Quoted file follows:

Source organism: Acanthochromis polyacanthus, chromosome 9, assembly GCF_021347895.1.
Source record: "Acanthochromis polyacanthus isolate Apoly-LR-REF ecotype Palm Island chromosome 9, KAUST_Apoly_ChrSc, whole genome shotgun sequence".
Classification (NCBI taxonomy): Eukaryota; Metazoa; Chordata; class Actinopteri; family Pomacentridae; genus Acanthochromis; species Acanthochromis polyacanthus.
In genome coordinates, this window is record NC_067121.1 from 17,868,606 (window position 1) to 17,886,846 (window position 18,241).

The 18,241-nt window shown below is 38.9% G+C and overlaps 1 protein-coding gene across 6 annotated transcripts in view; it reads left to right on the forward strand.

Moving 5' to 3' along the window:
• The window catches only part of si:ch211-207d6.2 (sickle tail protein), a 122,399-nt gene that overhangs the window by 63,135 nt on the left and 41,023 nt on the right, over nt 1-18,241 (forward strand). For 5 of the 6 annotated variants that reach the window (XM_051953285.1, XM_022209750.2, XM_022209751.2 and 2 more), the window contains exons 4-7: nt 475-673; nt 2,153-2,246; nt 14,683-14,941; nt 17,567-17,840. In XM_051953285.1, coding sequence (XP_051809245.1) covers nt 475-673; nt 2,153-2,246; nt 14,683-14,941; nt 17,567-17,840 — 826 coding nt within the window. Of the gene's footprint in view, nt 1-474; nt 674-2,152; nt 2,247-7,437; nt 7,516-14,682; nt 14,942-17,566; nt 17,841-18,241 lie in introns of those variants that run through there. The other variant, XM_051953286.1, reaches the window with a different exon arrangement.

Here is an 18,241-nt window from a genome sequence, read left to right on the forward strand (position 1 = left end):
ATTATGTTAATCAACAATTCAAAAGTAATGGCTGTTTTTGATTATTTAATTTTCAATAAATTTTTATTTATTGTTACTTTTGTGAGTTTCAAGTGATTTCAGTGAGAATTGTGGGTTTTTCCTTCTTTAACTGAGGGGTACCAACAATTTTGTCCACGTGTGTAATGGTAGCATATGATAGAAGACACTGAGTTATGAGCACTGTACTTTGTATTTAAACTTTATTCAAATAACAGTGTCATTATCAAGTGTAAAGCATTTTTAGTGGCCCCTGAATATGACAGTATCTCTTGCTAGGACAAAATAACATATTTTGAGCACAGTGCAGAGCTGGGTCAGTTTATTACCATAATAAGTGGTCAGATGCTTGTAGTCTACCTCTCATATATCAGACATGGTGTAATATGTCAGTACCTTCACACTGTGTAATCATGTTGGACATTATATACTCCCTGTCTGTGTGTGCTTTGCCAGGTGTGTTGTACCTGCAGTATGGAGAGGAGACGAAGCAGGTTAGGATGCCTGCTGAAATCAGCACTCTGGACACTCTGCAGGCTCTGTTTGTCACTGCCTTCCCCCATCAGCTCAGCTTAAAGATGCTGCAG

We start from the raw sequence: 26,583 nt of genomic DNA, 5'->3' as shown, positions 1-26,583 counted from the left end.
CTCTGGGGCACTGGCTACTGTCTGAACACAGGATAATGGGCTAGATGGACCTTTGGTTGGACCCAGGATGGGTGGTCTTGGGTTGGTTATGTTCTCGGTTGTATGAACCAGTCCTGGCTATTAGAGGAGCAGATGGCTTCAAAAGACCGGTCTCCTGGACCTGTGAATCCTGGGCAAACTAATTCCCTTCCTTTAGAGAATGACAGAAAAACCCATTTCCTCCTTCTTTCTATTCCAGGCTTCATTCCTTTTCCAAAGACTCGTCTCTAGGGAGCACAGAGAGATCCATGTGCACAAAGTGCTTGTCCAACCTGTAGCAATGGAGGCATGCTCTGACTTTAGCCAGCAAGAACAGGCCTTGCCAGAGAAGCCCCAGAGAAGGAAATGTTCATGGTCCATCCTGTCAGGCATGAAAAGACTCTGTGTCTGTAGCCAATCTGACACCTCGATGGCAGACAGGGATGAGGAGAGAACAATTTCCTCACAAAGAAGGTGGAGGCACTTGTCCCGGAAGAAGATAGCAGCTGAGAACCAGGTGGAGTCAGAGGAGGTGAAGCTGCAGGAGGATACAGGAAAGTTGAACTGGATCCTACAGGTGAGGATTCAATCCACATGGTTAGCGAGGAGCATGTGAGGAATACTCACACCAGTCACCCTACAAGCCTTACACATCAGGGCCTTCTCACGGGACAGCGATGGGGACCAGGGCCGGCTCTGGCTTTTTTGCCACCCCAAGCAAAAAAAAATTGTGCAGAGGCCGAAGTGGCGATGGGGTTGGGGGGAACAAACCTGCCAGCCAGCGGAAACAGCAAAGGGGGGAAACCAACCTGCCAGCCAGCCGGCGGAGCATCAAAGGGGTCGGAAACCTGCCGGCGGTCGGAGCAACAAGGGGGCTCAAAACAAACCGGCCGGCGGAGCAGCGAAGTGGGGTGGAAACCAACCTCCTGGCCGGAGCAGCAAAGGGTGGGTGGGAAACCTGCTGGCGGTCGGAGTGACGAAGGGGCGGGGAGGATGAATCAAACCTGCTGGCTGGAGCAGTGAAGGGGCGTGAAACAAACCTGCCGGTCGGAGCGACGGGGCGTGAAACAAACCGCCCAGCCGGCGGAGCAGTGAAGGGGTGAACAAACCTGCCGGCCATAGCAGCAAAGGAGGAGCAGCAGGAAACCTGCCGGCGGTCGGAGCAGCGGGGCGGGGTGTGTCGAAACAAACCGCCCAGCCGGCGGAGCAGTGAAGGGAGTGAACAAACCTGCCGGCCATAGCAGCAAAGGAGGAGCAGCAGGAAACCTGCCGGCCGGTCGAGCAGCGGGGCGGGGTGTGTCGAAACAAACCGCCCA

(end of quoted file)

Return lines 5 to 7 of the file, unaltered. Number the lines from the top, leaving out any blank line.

The 18,241-nt window shown below is 38.9% G+C and overlaps 1 protein-coding gene across 6 annotated transcripts in view; it reads left to right on the forward strand.

Moving 5' to 3' along the window:
• The window catches only part of si:ch211-207d6.2 (sickle tail protein), a 122,399-nt gene that overhangs the window by 63,135 nt on the left and 41,023 nt on the right, over nt 1-18,241 (forward strand). For 5 of the 6 annotated variants that reach the window (XM_051953285.1, XM_022209750.2, XM_022209751.2 and 2 more), the window contains exons 4-7: nt 475-673; nt 2,153-2,246; nt 14,683-14,941; nt 17,567-17,840. In XM_051953285.1, coding sequence (XP_051809245.1) covers nt 475-673; nt 2,153-2,246; nt 14,683-14,941; nt 17,567-17,840 — 826 coding nt within the window. Of the gene's footprint in view, nt 1-474; nt 674-2,152; nt 2,247-7,437; nt 7,516-14,682; nt 14,942-17,566; nt 17,841-18,241 lie in introns of those variants that run through there. The other variant, XM_051953286.1, reaches the window with a different exon arrangement.